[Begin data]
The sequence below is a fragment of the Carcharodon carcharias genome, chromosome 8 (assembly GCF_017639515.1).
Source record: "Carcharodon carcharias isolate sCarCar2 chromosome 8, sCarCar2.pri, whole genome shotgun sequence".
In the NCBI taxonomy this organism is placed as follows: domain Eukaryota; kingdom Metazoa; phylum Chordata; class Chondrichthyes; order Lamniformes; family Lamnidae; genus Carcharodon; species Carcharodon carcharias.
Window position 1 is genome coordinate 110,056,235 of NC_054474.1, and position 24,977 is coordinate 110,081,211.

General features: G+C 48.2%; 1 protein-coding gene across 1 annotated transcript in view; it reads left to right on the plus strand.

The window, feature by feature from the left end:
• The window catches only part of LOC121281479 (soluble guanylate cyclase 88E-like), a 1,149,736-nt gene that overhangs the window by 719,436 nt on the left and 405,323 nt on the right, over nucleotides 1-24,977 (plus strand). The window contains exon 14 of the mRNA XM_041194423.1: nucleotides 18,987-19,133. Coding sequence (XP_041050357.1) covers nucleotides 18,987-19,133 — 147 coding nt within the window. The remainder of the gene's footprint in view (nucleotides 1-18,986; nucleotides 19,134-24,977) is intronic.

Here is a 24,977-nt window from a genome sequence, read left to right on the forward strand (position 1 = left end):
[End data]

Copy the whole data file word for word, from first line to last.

The sequence below is a fragment of the Carcharodon carcharias genome, chromosome 8 (assembly GCF_017639515.1).
Source record: "Carcharodon carcharias isolate sCarCar2 chromosome 8, sCarCar2.pri, whole genome shotgun sequence".
In the NCBI taxonomy this organism is placed as follows: domain Eukaryota; kingdom Metazoa; phylum Chordata; class Chondrichthyes; order Lamniformes; family Lamnidae; genus Carcharodon; species Carcharodon carcharias.
Window position 1 is genome coordinate 110,056,235 of NC_054474.1, and position 24,977 is coordinate 110,081,211.

General features: G+C 48.2%; 1 protein-coding gene across 1 annotated transcript in view; it reads left to right on the plus strand.

The window, feature by feature from the left end:
• The window catches only part of LOC121281479 (soluble guanylate cyclase 88E-like), a 1,149,736-nt gene that overhangs the window by 719,436 nt on the left and 405,323 nt on the right, over nucleotides 1-24,977 (plus strand). The window contains exon 14 of the mRNA XM_041194423.1: nucleotides 18,987-19,133. Coding sequence (XP_041050357.1) covers nucleotides 18,987-19,133 — 147 coding nt within the window. The remainder of the gene's footprint in view (nucleotides 1-18,986; nucleotides 19,134-24,977) is intronic.

Here is a 24,977-nt window from a genome sequence, read left to right on the forward strand (position 1 = left end):